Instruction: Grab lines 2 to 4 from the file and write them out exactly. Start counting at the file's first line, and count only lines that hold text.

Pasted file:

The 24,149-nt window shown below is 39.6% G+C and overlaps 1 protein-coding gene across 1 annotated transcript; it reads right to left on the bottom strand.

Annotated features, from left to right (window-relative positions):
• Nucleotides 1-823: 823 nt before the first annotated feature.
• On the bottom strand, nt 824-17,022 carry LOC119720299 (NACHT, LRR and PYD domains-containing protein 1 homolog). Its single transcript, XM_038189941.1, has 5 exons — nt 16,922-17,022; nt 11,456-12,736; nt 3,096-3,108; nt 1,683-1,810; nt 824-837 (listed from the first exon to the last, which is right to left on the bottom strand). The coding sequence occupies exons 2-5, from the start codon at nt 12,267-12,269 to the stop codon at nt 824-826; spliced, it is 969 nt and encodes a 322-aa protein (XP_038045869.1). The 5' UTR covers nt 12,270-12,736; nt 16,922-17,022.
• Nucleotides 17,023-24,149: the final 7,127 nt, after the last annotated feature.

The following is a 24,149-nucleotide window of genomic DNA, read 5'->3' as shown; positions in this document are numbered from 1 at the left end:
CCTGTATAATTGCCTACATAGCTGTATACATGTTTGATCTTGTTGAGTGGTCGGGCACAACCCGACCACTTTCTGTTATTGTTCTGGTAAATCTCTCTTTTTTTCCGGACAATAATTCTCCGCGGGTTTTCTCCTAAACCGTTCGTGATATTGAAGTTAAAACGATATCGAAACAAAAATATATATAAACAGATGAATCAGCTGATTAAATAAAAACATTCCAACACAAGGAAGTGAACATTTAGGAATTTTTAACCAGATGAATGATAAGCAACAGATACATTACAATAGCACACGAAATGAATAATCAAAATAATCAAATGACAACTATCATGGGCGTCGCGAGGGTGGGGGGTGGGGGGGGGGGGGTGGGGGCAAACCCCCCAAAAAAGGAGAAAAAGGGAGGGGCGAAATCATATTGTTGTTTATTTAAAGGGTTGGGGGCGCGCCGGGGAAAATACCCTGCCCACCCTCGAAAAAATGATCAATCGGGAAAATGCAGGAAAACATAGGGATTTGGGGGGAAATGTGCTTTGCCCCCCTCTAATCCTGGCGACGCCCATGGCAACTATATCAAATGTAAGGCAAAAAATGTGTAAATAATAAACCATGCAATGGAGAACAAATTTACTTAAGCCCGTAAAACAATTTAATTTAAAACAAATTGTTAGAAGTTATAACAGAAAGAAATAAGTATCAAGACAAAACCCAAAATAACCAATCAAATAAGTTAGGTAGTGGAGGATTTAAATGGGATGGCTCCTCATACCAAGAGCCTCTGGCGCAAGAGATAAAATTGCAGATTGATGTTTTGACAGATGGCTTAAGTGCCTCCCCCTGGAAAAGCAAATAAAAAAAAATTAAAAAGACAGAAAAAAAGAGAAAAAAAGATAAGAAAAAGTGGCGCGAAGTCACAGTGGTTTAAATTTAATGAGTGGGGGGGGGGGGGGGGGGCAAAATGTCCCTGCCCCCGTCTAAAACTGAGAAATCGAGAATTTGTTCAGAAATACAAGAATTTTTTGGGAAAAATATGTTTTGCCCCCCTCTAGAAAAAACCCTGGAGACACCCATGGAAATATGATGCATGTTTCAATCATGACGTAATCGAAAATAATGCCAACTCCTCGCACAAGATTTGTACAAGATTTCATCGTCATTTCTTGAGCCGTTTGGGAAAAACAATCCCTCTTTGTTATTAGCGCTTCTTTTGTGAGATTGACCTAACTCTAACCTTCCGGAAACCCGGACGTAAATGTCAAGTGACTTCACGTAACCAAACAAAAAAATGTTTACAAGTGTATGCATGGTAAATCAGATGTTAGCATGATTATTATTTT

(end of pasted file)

Annotated features, from left to right (window-relative positions):
• Nucleotides 1-823: 823 nt before the first annotated feature.
• On the bottom strand, nt 824-17,022 carry LOC119720299 (NACHT, LRR and PYD domains-containing protein 1 homolog). Its single transcript, XM_038189941.1, has 5 exons — nt 16,922-17,022; nt 11,456-12,736; nt 3,096-3,108; nt 1,683-1,810; nt 824-837 (listed from the first exon to the last, which is right to left on the bottom strand). The coding sequence occupies exons 2-5, from the start codon at nt 12,267-12,269 to the stop codon at nt 824-826; spliced, it is 969 nt and encodes a 322-aa protein (XP_038045869.1). The 5' UTR covers nt 12,270-12,736; nt 16,922-17,022.